Transitioning Cats to a Natural Diet

Cats are true carnivores (obligate carnivores) that have a nutritional requirement for animal protein. By consuming a balanced diet containing meat, bone, and organs, they receive essential vitamins and fatty acids.

Cats thrive on a natural, raw diet. Cats learn their concepts of food as kittens. Transitioning from kibble to a natural diet is seamless for most cats and more challenging for others. For cats that need extra encouragement to try new food, frequent exposure is the key. Unlike dogs, cats should not fast. With patience, most cats will eventually love raw food. Although it is not recommended to mix kibble and raw long term, it might be a temporary alternative to help a resistant cat try raw.

Raw patties need to be thawed in the refrigerator. Some cats prefer to have their food slightly warm. To accommodate this, put a patty in a Ziploc bag and submerge in warm water. Never microwave Totally Raw patties or whole food.

Taurine is an essential amino acid for cats which helps maintain vision and promotes cardiovascular health. Red meat, poultry, and organs are high in Taurine. However, taurine levels are diminished when exposed to oxygen. It is recommended to supplement daily with taurine when feeding patties. Alternatively, you can provide occasional chicken necks or other whole food for an extra boost of taurine.

Once your cat is receptive to patties, introduce new protein varieties. Some cats prefer to have a small amount of a new variety mixed into a favourite protein to help them adjust to the change.

Totally Raw Patties

  1. Patties are fully balanced with meat, organ and bone ratio (with the exception of tripe patties). Just thaw and serve.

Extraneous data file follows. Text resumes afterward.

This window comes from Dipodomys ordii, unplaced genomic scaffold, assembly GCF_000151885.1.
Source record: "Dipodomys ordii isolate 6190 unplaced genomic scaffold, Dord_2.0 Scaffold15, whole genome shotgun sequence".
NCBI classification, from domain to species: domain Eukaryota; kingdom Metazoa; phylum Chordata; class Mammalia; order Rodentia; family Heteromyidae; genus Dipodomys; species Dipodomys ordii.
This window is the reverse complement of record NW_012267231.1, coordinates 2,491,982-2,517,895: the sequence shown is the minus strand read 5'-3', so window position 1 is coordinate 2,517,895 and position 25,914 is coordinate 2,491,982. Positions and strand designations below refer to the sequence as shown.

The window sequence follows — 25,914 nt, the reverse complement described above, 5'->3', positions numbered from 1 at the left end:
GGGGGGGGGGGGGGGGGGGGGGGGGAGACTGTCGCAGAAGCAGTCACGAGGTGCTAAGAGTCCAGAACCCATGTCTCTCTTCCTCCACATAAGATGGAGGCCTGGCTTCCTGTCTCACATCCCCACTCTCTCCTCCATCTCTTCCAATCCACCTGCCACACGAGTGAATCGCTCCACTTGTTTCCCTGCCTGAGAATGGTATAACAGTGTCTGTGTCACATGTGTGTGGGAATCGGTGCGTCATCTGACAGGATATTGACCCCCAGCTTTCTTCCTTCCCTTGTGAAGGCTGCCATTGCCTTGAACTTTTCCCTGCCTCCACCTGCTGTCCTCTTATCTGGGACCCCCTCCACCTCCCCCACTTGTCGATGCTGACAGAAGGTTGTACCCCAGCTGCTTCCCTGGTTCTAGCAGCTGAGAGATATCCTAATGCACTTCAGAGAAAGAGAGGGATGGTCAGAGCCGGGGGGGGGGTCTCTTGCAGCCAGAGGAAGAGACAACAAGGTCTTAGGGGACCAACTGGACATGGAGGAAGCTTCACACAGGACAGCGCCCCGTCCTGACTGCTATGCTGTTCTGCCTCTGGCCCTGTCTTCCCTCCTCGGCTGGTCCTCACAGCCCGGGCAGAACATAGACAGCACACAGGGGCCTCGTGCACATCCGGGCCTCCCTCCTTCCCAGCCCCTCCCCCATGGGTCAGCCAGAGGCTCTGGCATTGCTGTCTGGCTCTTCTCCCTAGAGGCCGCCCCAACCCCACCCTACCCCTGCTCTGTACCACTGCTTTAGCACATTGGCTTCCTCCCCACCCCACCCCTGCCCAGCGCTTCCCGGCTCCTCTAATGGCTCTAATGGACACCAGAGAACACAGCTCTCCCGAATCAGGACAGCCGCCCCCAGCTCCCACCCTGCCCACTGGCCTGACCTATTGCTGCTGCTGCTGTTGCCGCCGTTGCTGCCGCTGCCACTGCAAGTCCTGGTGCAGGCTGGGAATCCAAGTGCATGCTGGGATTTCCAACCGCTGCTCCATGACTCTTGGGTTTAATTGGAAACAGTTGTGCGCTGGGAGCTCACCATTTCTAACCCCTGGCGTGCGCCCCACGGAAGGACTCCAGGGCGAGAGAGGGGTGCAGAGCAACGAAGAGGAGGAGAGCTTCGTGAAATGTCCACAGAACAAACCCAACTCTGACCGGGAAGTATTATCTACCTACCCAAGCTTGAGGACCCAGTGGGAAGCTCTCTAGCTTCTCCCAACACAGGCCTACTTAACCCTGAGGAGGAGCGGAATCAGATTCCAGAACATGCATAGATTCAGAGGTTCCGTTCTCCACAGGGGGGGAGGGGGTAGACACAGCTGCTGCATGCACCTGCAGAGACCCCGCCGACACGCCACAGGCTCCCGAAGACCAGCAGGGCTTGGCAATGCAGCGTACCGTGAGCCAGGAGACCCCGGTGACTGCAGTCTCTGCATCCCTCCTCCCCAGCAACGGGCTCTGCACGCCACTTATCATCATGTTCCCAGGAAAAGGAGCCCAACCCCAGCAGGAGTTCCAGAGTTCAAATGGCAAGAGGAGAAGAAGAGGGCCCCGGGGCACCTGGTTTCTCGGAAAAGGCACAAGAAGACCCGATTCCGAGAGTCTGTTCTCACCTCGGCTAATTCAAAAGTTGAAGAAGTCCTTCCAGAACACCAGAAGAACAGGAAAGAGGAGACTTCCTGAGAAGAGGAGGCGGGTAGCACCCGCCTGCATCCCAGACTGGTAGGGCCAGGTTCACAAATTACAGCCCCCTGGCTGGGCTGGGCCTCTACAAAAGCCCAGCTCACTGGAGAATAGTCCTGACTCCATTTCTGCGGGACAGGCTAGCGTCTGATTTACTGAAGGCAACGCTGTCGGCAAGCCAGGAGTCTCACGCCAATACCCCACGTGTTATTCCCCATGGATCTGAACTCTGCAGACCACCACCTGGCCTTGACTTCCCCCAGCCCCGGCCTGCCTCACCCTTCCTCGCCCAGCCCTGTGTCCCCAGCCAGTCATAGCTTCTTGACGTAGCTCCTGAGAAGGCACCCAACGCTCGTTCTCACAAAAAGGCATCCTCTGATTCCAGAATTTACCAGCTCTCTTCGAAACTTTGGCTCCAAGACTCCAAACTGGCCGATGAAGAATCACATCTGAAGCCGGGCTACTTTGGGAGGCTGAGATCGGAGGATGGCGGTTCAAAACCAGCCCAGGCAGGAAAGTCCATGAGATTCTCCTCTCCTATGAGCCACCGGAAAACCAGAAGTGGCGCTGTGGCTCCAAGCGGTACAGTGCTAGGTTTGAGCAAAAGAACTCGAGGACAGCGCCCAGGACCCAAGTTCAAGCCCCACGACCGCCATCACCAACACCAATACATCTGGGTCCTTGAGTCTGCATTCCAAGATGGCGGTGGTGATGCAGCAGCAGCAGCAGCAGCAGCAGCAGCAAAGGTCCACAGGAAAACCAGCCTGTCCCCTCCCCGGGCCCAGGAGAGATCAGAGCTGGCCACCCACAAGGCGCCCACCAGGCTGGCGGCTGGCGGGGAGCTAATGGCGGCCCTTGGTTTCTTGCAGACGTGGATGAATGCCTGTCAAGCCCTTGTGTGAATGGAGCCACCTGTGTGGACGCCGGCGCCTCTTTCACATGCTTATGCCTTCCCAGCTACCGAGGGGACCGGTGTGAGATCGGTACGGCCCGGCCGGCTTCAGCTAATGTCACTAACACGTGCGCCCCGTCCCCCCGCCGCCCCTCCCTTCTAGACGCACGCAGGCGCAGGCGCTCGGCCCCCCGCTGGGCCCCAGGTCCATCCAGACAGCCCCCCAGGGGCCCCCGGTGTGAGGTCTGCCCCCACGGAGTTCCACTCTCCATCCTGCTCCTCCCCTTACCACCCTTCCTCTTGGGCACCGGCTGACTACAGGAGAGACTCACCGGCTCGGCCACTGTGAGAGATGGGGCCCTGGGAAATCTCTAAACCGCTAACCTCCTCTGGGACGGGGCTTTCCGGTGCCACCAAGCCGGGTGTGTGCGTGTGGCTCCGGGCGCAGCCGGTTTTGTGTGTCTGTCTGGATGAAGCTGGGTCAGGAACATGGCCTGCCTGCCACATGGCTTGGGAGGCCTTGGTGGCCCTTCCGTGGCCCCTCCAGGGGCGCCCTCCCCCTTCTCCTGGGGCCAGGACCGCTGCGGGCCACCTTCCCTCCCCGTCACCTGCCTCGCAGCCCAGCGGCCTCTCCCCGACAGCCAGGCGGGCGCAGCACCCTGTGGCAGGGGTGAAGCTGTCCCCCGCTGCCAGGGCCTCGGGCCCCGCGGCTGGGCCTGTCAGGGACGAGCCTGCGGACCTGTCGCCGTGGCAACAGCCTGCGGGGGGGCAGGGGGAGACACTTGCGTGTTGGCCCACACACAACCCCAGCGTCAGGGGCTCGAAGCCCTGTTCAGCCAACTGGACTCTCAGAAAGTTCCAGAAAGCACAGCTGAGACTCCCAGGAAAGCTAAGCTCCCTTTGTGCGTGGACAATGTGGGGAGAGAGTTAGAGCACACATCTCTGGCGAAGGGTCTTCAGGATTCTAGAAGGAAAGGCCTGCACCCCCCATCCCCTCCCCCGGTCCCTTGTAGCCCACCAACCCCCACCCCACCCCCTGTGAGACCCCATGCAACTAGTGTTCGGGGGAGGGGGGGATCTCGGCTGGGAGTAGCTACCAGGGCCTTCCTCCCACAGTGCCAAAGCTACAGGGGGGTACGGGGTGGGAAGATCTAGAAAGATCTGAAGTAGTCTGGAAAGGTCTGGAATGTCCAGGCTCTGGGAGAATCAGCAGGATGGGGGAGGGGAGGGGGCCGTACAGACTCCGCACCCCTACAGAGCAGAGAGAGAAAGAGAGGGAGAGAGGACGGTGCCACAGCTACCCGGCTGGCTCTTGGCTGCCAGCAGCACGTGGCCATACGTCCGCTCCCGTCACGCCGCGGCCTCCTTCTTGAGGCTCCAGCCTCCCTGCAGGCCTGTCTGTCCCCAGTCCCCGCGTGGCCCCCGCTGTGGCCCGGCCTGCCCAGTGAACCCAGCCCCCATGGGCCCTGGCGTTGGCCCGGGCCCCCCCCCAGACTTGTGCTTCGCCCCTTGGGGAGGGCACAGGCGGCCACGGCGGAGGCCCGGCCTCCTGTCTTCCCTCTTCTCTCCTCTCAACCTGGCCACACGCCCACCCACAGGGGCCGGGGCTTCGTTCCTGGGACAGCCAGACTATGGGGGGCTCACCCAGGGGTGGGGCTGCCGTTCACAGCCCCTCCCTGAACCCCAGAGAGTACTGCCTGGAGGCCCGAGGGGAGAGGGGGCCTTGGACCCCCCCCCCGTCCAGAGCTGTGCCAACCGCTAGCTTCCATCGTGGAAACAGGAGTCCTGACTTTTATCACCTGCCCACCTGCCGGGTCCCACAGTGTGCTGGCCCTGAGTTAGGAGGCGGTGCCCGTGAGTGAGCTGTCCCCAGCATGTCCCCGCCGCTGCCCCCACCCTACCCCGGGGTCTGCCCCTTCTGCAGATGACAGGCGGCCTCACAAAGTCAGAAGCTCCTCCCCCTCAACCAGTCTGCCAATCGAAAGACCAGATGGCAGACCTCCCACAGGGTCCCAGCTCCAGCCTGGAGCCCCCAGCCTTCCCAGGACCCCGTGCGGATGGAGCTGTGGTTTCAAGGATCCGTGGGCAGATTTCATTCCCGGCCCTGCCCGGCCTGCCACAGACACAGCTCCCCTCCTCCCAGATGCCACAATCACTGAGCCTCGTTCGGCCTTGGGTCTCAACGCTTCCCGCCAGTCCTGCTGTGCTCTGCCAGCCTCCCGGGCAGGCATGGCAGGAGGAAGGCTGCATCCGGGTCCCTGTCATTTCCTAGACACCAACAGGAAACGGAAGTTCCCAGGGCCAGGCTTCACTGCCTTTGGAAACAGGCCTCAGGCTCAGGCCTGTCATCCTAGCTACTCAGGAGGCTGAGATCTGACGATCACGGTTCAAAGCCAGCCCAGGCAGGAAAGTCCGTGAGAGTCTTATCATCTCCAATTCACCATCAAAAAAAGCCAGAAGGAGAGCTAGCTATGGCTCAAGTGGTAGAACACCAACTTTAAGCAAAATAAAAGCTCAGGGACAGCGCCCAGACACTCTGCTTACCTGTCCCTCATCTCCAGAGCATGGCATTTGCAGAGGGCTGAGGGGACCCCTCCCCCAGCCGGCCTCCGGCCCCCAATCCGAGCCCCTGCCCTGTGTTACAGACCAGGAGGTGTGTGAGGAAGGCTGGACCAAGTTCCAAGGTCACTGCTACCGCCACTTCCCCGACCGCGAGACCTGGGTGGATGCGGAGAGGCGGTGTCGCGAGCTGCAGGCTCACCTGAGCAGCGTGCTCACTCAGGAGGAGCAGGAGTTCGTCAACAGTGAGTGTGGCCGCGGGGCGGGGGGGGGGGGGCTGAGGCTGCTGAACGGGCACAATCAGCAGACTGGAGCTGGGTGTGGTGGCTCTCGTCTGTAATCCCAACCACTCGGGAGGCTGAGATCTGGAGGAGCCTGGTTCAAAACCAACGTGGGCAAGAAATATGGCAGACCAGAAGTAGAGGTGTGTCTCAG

2. Bone is a necessity in a raw diet, ground bone is easy for a transitioning pet to digest.
  3. The patties are approximately 1/2 pound each.

What should you expect with a raw fed cat?

Reduced water consumption:

Cats originated from a small desert cat native to North Africa. They drink very little and conserve water by producing concentrated urine. Cats evolved to meet their water requirements almost entirely through food. Cats' natural prey animals are comprised of 70-75% water. A cat suffers from dehydration when the water content of food drops below 61%.

Cats are in a constant state of dehydrating when consuming a kibble diet. Dehydration creates significant stress on the internal organs.

Reduced Stool Production:

A raw, natural diet is more digestible resulting in significantly less stool production as compared to processed food. The normal frequency of elimination is once a day or even less. Dry, crumbly stool is normal as well as reduced odour.

Cats fed a processed diet consume a significant amount of fibre in the form of fillers. These fillers can make the bowel lazy. If you find your cat is experiencing constipation you can add a tablespoon of pumpkin to the next meal. Another method is to feed a boneless meal.

What else do you need to know?

  • A variety of proteins should be added to your pet’s diet after the transition period. Encourage your cat to eat three or more proteins. It may take time to successfully introduce a new protein. Frequent exposure is the key to success.
  • Totally Raw Omega 3 Fish Oil is essential if your cat is not consuming mackerel on a regular basis. EPA and DHA are omega 3 fatty acids that are poorly synthesized in cats. Omega Oil should be supplemented several times per week. See Totally Raw Omega 3 Oil for dosage instructions.
  • Mixing kibble or other processed foods with raw is not recommended long term. They are digested at different rates and may cause stomach upset.

Not sure how much you should be feeding?

Totally Raw recommends two daily feedings for adult cats. Kittens and pregnant or lactating queens will require extra food and more frequent daily feedings.

Adult: Feed 2.5% of body weight.

Kitten: 4-8 weeks old: 4.5 – 8.5 % body weight; 8 weeks – 1-year-old: 4.0% body weight

Pregnant/Lactating: Feed 4.0-8.0% body weight

Remember to observe your pet’s weight to determine if the daily amount needs to be adjusted.


Not sure how much to feed your Cat?

Check out our Meal Calculator